March 21, 2010 was a good day

There were two huge news events yesterday, both of which made me more hopeful about the future of our nation, for drastically different reasons.

First, health care reform. I’ve been a big supporter of this since the beginning. The promise of reform of our woefully dysfunctional health insurance system was a key issue of President Obama’s campaign, and I am impressed that he stuck to it against considerable odds. Charting a course both idealistic and pragmatic, he achieved something other presidents have tried, unsuccessfully, for decades.

Is it a flawed and perhaps inadequate reform? Yes. But it’s a start. We’ve known we were on the wrong road, a dead-end road, for decades. We’re not back on the right road yet, but at least we’ve finally turned around and are heading in the right direction.

I’ll save the particulars for another discussion, and I’ll refrain from my usual complaints about the likes of Michele Bachmann, Glenn Beck, Sarah Palin et al. I believe this is a profoundly good thing for America, and I believe in the coming months it will get better. By election day, the true value of what has been achieved will have started to become apparent. We’ll still be plugging our ears over the screeches from the far right, but in the end it won’t matter, because the Democrats in Congress, despite themselves, managed to get something, something really big, done. For more on what this reform bill means, there are some excellent articles at the New York Times.

The other big news, less essential to most Americans’ day-to-day lives, but great for Minnesota Twins fans, and really for anyone who appreciates the role baseball plays in America’s cultural life, is that the Twins signed Joe Mauer to an 8-year contract. And not just any 8-year contract, but a New York Yankees-sized 8-year contract. The amount of money involved may seem obscene to many, and I’m sure there will be complaints that if the team can afford that kind of salary for one player, they could have afforded to chip in more of the cost of Target Field. (I’d have to admit, there’s some credence to that argument, considering that this 8-year contract for Joe Mauer — $184 million — is more than the Twins’ share of stadium construction costs — $167.4 million.)

But that doesn’t matter. The fact is, Joe Mauer is unequivocally a superstar of Major League Baseball. And this is the scale of MLB superstar salaries. If Mauer had gone to free agency at the end of this season, he would have been signed by the Yankees, or the Red Sox, or another “large market” team on the East or West Coast, and if anything, he would have been paid more. I’m proud of the Twins for sticking it out, keeping the hometown boy at home, and giving him the kind of salary his stature in the league warrants.

Considering that less than a decade ago the Twins were being considered for contraction, the fact that they have become a perennial contender, and are now beginning a new era in a first-class ballpark with an MVP catcher, this contract is a decisive statement that mid-market teams do count, and that Major League Baseball really does happen outside of the Bronx. For more thoughts on the Mauer contract, check out this article from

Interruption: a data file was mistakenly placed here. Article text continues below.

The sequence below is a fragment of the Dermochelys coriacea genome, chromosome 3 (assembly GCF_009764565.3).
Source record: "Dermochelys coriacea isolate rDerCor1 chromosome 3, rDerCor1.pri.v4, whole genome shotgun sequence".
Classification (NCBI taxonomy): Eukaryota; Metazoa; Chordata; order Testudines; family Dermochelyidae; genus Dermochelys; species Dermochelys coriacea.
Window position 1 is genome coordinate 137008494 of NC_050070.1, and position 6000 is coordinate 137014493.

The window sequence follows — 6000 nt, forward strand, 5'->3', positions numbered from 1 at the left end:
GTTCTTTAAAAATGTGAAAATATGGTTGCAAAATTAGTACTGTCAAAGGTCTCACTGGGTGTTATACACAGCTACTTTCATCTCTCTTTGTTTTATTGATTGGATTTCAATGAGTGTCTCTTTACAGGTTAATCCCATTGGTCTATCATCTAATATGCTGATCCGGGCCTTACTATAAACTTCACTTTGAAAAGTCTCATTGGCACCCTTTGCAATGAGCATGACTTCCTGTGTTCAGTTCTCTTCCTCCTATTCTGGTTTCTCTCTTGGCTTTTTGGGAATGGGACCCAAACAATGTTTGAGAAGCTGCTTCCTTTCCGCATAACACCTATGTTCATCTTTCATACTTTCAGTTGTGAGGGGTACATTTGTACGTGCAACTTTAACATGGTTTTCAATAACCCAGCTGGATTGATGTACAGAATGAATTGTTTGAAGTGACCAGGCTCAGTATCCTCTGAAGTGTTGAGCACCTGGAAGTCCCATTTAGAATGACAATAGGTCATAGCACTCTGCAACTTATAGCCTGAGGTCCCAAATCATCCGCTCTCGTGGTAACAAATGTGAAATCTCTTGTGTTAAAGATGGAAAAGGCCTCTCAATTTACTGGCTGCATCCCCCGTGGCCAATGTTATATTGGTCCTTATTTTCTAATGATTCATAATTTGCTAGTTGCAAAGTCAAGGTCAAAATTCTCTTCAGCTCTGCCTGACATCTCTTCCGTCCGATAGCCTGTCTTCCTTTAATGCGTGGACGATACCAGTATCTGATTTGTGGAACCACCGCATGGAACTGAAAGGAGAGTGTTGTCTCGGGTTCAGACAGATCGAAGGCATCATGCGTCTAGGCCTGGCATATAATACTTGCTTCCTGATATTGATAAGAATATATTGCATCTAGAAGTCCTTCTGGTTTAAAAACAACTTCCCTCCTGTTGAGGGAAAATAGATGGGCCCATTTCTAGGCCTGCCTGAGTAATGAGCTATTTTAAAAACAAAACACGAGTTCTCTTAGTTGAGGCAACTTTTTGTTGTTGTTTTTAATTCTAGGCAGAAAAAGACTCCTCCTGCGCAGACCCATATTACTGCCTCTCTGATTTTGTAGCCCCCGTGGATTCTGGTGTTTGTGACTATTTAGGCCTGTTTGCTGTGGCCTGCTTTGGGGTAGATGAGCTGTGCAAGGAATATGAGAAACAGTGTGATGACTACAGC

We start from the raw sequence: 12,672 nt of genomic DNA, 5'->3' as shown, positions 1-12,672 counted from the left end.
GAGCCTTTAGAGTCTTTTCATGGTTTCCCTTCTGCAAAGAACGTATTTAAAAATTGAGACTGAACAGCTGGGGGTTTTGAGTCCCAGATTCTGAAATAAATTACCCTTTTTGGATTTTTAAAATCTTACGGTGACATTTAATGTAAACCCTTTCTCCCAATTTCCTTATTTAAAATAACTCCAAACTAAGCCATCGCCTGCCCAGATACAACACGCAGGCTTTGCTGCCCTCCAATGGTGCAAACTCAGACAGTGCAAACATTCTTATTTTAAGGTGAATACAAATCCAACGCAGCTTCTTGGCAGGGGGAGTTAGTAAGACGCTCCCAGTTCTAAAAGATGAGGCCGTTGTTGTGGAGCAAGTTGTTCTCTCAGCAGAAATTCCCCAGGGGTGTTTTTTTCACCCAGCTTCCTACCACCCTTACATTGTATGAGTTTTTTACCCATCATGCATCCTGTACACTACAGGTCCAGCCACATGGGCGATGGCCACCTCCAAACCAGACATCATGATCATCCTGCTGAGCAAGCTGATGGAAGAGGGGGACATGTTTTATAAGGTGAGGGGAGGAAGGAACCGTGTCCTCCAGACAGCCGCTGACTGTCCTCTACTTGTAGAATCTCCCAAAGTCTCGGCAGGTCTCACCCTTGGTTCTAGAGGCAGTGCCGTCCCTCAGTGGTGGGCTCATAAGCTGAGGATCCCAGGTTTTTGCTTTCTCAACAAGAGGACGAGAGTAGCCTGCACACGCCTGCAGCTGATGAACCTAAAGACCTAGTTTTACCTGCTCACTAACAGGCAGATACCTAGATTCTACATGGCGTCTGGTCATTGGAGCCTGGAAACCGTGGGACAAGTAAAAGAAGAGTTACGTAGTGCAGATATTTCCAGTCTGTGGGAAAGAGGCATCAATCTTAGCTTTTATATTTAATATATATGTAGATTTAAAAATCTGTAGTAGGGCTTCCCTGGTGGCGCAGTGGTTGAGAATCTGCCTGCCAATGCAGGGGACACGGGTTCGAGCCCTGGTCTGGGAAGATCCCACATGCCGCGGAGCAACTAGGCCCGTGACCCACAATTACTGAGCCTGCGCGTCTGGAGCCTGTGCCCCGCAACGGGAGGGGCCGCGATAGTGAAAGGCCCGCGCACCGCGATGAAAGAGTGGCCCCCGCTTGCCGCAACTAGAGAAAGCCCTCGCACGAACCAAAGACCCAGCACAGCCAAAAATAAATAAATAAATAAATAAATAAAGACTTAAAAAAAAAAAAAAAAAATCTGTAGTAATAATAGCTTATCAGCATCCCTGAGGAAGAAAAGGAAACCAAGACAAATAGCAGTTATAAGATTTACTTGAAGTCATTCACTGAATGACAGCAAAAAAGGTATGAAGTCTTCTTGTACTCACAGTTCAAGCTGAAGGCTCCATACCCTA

What’s really going on in this election?

obamacheesehead.jpgIt looks like my candidate of choice, Barack Obama, sailed to an easy victory over Hillary Clinton tonight in the Wisconsin primary. That’s good news, as far as I’m concerned. I’m also glad to see John McCain taking a decisive victory over Mike Huckabee (sorry, I refuse to provide a link), even though I still find it disturbing that 37% of the voters in the Republican primary were willing to support a candidate who proudly professes his disbelief in evolution. I don’t really want McCain to win the general election, and I know he’ll pose a much tougher challenge to the Democratic nominee than any of the other Republicans could hope to, but I can live with a McCain presidency. If someone as willfully ignorant as Huckabee won, though, I might just have to move to Canada. (And that’s a promise I couldn’t even keep when Bush got re-elected.)

When I saw that Huckabee 37% number, I also noticed the stunning disparity in total number of Democratic vs. Republican voters in said primary:

Wisconsin primary results, 2/19/2008
Source: MSNBC

I know Democrats have been turning out in higher numbers than Republicans this year, and that Wisconsin, although generally considered a “battleground” state, has tended to lean ever-so-slightly left or, if you must, “blue.” But still, this is a huge difference: Hillary Clinton, the decisive loser in the Democratic race, garnered more than twice the number of votes as the winner of the Republican race.

Tally up the total number of votes (with 92% of precincts reporting), and the Democrats had nearly 1,000,000 votes, while the Republicans just scraped above 370,000.

Again, I’m sure there are several contributing factors that increased this year’s Democratic turnout (and decreased Republican turnout), but I think we should not gloss over the fact that the electorate is skewing this strongly to the Democrats. I would have to do some research on how primary voting has split between the parties in past elections before coming to any grandiose (or paranoid) conclusions about all of this, but for now I will just make a mental note of the state of affairs here in February, and compare results come November.